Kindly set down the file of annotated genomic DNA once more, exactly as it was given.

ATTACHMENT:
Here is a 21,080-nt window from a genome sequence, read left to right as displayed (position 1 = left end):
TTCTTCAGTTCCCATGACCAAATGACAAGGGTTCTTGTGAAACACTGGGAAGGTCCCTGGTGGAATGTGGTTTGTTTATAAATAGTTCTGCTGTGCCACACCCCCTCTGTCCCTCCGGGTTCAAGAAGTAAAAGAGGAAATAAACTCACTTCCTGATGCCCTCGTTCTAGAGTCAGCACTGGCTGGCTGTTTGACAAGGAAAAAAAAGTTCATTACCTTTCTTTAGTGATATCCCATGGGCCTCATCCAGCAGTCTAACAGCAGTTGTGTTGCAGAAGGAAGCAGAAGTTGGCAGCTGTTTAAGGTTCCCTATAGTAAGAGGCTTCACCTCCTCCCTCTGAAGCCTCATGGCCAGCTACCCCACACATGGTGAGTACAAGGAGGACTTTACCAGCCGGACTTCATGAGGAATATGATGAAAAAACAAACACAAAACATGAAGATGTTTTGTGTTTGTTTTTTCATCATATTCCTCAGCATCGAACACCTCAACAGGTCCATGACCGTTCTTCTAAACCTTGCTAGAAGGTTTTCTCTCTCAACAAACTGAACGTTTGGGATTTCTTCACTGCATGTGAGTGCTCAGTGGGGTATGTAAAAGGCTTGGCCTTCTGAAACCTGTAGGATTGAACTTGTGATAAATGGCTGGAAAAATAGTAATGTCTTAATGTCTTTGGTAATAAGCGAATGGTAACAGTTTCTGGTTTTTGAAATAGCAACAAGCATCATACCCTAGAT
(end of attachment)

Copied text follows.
Here is a 21,080-nt window from a genome sequence, read left to right as displayed (position 1 = left end):
TTCTTCAGTTCCCATGACCAAATGACAAGGGTTCTTGTGAAACACTGGGAAGGTCCCTGGTGGAATGTGGTTTGTTTATAAATAGTTCTGCTGTGCCACACCCCCTCTGTCCCTCCGGGTTCAAGAAGTAAAAGAGGAAATAAACTCACTTCCTGATGCCCTCGTTCTAGAGTCAGCACTGGCTGGCTGTTTGACAAGGAAAAAAAAGTTCATTACCTTTCTTTAGTGATATCCCATGGGCCTCATCCAGCAGTCTAACAGCAGTTGTGTTGCAGAAGGAAGCAGAAGTTGGCAGCTGTTTAAGGTTCCCTATAGTAAGAGGCTTCACCTCCTCCCTCTGAAGCCTCATGGCCAGCTACCCCACACATGGTGAGTACAAGGAGGACTTTACCAGCCGGACTTCATGAGGAATATGATGAAAAAACAAACACAAAACATGAAGATGTTTTGTGTTTGTTTTTTCATCATATTCCTCAGCATCGAACACCTCAACAGGTCCATGACCGTTCTTCTAAACCTTGCTAGAAGGTTTTCTCTCTCAACAAACTGAACGTTTGGGATTTCTTCACTGCATGTGAGTGCTCAGTGGGGTATGTAAAAGGCTTGGCCTTCTGAAACCTGTAGGATTGAACTTGTGATAAATGGCTGGAAAAATAGTAATGTCTTAATGTCTTTGGTAATAAGCGAATGGTAACAGTTTCTGGTTTTTGAAATAGCAACAAGCATCATACCCTAGAT